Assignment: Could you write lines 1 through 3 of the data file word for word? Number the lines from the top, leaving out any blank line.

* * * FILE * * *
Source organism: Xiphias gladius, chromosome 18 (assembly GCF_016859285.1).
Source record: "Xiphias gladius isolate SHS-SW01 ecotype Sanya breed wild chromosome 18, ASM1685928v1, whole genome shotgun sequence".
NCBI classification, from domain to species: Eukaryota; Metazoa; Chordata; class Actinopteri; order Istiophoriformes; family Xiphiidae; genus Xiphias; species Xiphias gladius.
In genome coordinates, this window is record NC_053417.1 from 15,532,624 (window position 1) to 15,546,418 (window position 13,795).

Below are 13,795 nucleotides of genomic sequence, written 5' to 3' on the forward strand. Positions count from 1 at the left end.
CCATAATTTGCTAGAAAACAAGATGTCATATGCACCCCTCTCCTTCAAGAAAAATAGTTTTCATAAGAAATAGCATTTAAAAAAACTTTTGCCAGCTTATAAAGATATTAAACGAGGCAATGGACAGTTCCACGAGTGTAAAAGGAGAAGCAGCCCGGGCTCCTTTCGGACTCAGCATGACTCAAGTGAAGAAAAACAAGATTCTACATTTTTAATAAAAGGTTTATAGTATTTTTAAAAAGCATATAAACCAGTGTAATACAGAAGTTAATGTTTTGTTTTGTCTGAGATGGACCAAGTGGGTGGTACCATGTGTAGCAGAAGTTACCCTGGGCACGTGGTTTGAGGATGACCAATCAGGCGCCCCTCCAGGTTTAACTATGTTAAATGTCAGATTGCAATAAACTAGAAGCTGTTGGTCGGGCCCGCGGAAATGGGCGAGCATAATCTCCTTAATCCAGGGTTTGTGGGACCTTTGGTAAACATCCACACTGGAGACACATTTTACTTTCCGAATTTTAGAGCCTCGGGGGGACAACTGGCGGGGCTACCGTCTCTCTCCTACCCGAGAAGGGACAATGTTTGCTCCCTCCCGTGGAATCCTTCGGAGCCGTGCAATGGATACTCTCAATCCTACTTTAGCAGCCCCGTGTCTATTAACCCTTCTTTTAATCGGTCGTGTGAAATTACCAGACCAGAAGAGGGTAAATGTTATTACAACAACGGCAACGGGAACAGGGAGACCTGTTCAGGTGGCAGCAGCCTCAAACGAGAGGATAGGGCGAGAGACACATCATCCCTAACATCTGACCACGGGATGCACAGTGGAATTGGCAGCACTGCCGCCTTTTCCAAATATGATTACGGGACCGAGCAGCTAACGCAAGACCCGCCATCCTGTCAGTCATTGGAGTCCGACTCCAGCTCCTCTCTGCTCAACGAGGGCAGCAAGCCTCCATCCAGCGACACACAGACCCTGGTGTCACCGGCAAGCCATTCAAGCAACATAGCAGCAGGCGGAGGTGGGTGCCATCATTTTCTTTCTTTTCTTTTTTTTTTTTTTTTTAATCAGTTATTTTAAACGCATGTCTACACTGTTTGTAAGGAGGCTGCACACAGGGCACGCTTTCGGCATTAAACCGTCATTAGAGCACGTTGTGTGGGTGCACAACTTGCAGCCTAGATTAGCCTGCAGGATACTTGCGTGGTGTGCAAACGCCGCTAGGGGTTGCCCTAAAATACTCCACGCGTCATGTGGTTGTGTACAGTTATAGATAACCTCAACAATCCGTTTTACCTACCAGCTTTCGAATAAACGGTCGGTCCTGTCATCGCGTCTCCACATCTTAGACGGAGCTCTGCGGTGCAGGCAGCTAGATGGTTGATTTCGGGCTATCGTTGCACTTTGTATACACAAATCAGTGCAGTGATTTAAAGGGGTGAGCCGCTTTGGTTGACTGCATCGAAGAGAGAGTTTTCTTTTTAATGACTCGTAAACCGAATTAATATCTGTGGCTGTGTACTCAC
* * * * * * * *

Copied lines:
Source organism: Xiphias gladius, chromosome 18 (assembly GCF_016859285.1).
Source record: "Xiphias gladius isolate SHS-SW01 ecotype Sanya breed wild chromosome 18, ASM1685928v1, whole genome shotgun sequence".
NCBI classification, from domain to species: Eukaryota; Metazoa; Chordata; class Actinopteri; order Istiophoriformes; family Xiphiidae; genus Xiphias; species Xiphias gladius.